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Julian Day and Date Calculator

Change the date to calculate the Julian Day Number (JD#) and day of the week, or vice versa. Be certain to a enter positive year (there are no negative years), then specify A.D. or B.C.; remember, there was no year 0 (zero) so 0 is not a valid year.

The default date is today's date

In the AutoSelect mode (the default mode), the civil calendar changes from Julian to Gregorian between October 4/15, 1582. For Julian civil dates after that date, as in England and colonies until 1753, select Use Julian Only. A Julian date is valid from January 1, 4713 B.C. to present. For Financial dates and legal dates, days between dates, days before a date or days after a date, day of the week for a given date in history, involving the last 2 centuries, use the AutoSelect mode. Be sure to see the information below the calculator for general information about the Julian and Gregorian (accepted as our current civil calendar) calendars. In this calculator, we have avoided the "time of day" factor. It is briefly discussed below. If you have the need for that, you can use our calendar date to Julian date and time calculator or our calendar date and time From Julian date calculator.

Julian Day Calculator

Julian Day Number(JD#):
Select Calendar   AutoSelect (Julian / Gregorian) Use Julian Only

How many days away...

This additional calculation puts a number of days between date one and date two. You can add a number in the field, or change the dates to see how many days between the two.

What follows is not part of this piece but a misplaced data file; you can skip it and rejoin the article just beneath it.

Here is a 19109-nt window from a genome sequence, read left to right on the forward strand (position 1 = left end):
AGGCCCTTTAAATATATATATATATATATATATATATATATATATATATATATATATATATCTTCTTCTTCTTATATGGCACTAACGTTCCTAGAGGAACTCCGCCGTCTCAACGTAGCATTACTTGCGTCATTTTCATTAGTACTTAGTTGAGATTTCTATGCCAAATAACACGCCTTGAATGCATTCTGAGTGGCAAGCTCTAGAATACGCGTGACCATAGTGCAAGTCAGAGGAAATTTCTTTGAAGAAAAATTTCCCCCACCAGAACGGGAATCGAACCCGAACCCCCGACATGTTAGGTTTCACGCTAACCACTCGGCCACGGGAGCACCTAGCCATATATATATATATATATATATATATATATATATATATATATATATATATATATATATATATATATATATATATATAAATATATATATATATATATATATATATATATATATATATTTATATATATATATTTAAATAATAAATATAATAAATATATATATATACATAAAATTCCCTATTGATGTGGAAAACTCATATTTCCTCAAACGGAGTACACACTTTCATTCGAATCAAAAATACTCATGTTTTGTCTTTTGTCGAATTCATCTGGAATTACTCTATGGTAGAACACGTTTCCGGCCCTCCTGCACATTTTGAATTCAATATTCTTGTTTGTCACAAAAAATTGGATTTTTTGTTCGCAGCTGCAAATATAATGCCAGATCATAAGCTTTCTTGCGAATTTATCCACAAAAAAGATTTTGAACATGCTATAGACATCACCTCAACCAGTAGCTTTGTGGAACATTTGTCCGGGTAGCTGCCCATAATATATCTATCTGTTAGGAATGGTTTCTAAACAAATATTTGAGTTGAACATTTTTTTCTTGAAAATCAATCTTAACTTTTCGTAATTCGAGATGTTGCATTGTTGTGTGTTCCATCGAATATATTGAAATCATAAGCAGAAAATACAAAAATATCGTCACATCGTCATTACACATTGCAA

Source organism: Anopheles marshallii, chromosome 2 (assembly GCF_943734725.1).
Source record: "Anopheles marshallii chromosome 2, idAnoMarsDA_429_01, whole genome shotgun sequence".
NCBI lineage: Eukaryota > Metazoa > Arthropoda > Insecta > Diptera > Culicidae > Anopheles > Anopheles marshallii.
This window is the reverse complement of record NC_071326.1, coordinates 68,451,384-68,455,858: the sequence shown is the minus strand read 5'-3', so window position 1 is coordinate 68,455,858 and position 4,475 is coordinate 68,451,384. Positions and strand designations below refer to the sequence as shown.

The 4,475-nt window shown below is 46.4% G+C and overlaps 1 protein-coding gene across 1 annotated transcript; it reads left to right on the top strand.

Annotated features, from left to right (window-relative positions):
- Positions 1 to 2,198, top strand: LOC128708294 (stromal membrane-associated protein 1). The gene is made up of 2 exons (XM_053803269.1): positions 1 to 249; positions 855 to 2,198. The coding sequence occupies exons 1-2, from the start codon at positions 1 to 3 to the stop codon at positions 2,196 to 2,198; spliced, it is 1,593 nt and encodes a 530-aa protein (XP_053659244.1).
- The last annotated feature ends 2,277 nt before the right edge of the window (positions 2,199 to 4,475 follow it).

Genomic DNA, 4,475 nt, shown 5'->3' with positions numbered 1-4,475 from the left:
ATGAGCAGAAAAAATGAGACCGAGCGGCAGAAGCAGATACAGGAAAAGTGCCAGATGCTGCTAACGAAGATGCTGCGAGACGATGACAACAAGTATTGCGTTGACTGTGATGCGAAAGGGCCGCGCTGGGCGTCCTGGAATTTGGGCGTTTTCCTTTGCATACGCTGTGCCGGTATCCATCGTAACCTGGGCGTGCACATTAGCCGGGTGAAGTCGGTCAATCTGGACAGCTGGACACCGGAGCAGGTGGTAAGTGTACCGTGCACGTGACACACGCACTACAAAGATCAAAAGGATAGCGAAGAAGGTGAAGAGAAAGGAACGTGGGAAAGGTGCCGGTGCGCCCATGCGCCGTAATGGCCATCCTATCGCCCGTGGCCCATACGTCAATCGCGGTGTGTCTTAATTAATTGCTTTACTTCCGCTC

If this doesn't make sense to you and you are wanting to know the number of days between two different dates, we suggest that you use our simplified Days Between Dates Calculator.

Date 1 is days earlier than date 2

Julian Day Number (JD#):
Select Calendar   AutoSelect (Julian / Gregorian) Use Julian Only

Julian Day Information

In astronomy, a JD (Julian Date) is defined as the contiguous count of days from January 1, 4713 B.C., Greenwich Mean Noon (equal to zero hours UTC). The fraction of each day is represented as a decimal number. Hence noon (GMT) on January 2, 4713 B.C. would have JD# (Julian Date number) 1.00000, 6.00 pm GMT on the same day would have JD# 1.25000 and 6.00 hours Coordinated Universal Time (UCT) would have JD# 2443509.75.

Why was January 1, 4713 B.C. chosen as the starting point? According to most knowledgeable sources on the subject, it is the most recent day (certainly that I can remember...) in which the year began on a Sunday with a full moon. Also day 1 was chosen as January 1, 4713 B.C. because the Julian Calendar, the Lunar Calendar and the Roman Tax Calendar all coincided. This happens every 7,980 years, so the next coincidence will be in 3267 A.D. I'll let you know if it actually happens that way next time...

Updated: 6/10/11

Calendar Date to Julian Date and Time Calculator
Calendar Date and Time From Julian Date Calculator

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